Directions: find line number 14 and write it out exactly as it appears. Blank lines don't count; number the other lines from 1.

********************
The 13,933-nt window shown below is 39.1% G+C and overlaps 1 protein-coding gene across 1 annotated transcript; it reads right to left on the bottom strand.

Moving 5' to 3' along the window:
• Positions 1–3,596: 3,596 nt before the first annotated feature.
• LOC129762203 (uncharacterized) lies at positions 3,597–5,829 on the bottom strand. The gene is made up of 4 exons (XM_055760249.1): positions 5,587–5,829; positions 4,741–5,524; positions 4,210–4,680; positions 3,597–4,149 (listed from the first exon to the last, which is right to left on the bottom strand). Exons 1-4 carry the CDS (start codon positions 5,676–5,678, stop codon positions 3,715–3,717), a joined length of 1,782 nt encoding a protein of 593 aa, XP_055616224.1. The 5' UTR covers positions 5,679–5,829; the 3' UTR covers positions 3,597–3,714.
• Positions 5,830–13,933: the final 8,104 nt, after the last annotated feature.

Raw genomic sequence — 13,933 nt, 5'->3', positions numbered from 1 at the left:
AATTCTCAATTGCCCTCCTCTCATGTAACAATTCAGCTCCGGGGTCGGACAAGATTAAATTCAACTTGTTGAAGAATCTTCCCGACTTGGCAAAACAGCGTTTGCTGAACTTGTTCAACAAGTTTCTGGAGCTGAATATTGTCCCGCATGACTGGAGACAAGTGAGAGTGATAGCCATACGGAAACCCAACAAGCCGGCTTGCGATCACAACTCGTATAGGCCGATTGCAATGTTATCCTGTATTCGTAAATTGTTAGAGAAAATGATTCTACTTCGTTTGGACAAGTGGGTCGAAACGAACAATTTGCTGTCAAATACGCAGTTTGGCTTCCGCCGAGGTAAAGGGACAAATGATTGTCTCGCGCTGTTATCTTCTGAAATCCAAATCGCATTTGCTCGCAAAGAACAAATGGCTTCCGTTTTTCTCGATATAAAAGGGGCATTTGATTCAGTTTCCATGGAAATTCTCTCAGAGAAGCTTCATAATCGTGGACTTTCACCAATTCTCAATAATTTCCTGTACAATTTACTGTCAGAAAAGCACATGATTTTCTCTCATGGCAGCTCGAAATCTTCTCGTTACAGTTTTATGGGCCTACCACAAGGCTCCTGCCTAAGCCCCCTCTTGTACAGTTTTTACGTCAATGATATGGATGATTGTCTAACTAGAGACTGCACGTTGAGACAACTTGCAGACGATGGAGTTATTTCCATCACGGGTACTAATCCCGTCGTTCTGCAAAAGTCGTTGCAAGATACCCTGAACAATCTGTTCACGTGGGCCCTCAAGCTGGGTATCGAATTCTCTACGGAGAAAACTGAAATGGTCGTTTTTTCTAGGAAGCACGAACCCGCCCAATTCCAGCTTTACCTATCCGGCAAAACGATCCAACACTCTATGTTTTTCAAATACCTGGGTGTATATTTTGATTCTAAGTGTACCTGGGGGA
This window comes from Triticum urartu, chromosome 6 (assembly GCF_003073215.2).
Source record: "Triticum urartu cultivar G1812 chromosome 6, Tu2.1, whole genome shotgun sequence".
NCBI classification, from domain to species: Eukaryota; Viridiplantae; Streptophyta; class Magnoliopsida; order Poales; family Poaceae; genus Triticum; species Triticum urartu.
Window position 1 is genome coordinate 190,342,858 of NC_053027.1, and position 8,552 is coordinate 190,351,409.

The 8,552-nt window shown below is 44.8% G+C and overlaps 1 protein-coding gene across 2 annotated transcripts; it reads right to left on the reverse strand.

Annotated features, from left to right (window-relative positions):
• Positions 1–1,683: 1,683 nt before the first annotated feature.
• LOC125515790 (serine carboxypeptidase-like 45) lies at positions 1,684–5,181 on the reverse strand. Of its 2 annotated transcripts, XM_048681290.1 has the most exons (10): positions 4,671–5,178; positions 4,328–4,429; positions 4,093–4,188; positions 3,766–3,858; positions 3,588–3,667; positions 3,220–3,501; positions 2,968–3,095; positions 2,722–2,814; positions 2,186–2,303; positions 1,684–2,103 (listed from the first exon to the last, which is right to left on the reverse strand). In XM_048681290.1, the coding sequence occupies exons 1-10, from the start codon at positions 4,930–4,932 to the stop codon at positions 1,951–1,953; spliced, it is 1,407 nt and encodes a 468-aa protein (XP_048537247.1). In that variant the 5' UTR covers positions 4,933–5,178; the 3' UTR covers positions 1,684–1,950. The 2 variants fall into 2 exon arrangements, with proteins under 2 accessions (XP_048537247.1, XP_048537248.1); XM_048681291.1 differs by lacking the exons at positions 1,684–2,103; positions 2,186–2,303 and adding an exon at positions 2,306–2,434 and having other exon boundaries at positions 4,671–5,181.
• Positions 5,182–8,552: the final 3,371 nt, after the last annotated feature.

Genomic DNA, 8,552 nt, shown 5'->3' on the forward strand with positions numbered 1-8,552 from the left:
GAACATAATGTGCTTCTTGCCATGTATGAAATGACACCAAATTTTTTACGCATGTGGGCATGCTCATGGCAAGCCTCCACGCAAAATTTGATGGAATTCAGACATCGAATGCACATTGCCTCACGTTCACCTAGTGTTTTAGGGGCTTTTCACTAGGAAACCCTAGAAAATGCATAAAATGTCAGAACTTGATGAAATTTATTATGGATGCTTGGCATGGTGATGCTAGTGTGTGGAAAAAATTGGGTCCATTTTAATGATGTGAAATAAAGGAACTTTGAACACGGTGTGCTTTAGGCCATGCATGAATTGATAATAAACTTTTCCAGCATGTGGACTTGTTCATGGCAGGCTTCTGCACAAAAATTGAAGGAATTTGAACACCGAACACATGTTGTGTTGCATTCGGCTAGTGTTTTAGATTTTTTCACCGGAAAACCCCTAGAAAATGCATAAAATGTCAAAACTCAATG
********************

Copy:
• Positions 1–1,683: 1,683 nt before the first annotated feature.